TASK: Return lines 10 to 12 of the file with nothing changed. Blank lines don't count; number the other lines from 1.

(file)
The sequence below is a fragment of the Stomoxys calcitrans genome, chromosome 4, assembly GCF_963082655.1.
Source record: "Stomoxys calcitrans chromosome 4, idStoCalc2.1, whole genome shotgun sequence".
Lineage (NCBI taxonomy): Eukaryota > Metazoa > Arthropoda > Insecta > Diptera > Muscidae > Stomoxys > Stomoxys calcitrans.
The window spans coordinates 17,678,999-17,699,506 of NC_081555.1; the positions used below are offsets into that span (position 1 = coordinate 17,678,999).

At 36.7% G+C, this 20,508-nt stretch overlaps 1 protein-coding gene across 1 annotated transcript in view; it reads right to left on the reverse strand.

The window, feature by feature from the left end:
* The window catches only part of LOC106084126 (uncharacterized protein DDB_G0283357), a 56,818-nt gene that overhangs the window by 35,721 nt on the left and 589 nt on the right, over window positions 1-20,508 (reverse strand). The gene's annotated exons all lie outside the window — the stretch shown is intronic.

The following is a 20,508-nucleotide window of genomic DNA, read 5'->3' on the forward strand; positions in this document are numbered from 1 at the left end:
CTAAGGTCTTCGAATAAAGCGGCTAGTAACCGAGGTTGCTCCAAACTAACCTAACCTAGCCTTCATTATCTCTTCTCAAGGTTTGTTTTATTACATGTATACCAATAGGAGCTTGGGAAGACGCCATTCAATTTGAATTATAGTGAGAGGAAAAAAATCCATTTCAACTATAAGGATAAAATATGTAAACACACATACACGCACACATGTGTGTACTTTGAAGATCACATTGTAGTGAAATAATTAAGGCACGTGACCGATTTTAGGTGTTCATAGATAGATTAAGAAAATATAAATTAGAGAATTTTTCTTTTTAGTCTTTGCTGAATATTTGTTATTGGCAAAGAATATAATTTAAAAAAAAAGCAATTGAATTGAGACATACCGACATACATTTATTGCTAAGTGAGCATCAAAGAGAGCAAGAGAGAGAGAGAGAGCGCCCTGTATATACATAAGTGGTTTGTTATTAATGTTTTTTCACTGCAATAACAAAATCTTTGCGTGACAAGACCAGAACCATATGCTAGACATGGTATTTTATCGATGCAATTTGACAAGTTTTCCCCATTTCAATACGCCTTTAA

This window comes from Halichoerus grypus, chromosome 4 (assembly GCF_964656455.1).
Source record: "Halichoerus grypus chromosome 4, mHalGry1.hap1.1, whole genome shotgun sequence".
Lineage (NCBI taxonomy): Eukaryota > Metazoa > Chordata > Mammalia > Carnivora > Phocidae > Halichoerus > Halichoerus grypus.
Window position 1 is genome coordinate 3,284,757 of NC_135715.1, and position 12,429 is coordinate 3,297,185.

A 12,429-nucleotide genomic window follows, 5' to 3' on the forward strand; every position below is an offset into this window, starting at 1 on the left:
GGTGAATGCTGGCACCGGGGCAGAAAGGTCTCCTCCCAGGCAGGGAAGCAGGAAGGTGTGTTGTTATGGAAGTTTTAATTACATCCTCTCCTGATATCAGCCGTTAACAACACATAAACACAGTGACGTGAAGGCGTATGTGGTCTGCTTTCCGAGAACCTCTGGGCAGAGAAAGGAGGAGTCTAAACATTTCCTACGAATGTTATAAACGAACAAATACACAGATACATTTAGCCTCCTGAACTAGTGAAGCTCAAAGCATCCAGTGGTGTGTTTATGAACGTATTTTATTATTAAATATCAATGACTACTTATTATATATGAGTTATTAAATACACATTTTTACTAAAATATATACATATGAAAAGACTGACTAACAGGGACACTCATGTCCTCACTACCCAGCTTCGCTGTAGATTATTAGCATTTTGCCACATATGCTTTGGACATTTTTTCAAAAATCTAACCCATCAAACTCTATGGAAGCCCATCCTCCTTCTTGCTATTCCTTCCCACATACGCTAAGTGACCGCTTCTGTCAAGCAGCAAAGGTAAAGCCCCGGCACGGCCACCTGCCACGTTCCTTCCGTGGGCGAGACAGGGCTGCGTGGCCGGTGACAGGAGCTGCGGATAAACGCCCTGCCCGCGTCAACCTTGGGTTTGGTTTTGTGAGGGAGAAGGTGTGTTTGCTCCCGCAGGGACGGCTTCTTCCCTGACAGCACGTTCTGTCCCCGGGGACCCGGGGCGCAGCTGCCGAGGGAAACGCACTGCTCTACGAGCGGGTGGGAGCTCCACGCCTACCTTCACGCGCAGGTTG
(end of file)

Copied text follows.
This window comes from Halichoerus grypus, chromosome 4 (assembly GCF_964656455.1).
Source record: "Halichoerus grypus chromosome 4, mHalGry1.hap1.1, whole genome shotgun sequence".
Lineage (NCBI taxonomy): Eukaryota > Metazoa > Chordata > Mammalia > Carnivora > Phocidae > Halichoerus > Halichoerus grypus.